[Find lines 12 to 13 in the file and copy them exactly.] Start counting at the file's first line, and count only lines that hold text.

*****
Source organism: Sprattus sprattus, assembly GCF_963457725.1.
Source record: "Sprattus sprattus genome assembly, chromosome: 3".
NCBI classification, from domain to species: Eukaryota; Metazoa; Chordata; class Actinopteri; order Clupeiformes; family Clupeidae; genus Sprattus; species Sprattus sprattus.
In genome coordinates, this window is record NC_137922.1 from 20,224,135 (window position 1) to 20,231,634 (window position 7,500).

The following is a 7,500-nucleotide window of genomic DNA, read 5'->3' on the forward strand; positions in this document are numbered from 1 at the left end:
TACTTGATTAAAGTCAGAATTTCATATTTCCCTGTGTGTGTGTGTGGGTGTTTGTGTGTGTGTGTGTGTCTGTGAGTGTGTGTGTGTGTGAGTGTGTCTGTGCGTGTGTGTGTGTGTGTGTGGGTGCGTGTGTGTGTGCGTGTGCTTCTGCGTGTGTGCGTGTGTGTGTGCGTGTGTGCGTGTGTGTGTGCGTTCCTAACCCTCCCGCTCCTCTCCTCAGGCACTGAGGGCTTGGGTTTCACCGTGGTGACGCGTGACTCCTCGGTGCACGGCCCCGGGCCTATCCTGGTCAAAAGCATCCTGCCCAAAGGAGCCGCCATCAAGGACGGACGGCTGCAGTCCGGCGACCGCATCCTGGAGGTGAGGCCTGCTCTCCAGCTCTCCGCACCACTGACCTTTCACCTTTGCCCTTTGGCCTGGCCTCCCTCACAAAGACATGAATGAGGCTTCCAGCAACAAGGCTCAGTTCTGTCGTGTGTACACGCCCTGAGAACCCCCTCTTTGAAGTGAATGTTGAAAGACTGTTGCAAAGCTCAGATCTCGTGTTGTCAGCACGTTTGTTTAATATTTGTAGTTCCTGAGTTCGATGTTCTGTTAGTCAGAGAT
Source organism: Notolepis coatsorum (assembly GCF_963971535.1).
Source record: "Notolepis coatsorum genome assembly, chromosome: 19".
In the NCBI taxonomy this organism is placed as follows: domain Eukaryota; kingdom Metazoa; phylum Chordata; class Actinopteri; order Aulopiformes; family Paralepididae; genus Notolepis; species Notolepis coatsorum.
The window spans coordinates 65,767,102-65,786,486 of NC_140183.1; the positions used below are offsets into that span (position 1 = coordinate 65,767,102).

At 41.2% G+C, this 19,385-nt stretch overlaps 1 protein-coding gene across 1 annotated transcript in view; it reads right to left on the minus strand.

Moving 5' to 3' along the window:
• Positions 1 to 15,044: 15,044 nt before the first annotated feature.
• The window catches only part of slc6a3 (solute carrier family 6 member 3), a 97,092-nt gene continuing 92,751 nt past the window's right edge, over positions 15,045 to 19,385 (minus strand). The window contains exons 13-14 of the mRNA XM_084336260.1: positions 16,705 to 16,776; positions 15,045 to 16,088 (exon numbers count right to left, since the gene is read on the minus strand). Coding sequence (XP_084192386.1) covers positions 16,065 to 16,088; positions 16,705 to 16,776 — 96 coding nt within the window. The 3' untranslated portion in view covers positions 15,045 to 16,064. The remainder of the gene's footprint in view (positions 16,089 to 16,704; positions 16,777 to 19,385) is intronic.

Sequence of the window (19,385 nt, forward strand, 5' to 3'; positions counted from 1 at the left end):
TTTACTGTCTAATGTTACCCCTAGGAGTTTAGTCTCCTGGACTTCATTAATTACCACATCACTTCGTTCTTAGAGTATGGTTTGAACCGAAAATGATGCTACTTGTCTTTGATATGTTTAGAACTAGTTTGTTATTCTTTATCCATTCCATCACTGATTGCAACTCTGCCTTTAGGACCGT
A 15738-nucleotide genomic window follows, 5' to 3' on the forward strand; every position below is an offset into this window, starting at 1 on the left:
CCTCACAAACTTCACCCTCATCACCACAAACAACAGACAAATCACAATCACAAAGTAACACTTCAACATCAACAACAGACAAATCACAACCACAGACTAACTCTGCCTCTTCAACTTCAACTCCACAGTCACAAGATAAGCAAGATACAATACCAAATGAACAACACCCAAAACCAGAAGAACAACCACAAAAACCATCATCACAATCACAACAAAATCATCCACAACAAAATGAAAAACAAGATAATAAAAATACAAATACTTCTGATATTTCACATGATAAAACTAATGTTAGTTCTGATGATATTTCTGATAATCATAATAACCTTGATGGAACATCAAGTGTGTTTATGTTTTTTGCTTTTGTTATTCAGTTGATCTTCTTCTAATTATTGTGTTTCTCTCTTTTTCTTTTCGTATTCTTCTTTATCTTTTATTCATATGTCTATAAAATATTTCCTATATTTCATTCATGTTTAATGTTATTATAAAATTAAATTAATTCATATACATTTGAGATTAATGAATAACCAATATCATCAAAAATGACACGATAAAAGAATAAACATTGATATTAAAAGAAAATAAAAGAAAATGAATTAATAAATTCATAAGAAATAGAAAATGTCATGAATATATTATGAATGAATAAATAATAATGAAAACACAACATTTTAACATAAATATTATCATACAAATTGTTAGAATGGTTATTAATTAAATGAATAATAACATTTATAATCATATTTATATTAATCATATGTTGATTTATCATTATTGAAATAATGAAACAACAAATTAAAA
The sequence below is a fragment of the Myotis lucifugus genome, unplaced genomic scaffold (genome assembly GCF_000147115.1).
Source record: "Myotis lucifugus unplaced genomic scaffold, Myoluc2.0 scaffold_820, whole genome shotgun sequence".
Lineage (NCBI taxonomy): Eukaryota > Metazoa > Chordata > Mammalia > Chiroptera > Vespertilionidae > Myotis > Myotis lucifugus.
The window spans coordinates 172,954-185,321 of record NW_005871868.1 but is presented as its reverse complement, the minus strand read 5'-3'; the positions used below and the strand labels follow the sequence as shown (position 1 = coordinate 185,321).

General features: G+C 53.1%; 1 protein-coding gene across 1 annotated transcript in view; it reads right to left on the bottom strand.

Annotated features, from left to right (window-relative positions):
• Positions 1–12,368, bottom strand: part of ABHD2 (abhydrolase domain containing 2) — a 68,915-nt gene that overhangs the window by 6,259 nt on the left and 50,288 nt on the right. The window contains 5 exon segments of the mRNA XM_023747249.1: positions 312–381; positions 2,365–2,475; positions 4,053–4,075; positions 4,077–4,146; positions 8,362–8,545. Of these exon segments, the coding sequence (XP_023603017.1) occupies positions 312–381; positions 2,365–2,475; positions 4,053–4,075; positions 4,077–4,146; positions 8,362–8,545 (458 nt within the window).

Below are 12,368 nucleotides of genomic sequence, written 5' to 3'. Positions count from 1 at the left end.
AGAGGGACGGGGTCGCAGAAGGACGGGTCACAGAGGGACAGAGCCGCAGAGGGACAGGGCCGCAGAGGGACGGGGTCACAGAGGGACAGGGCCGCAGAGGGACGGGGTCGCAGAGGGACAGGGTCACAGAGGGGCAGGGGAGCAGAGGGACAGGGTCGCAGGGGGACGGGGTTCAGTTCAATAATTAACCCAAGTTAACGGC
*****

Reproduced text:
Moving 5' to 3' along the window:
• Positions 1 to 15,044: 15,044 nt before the first annotated feature.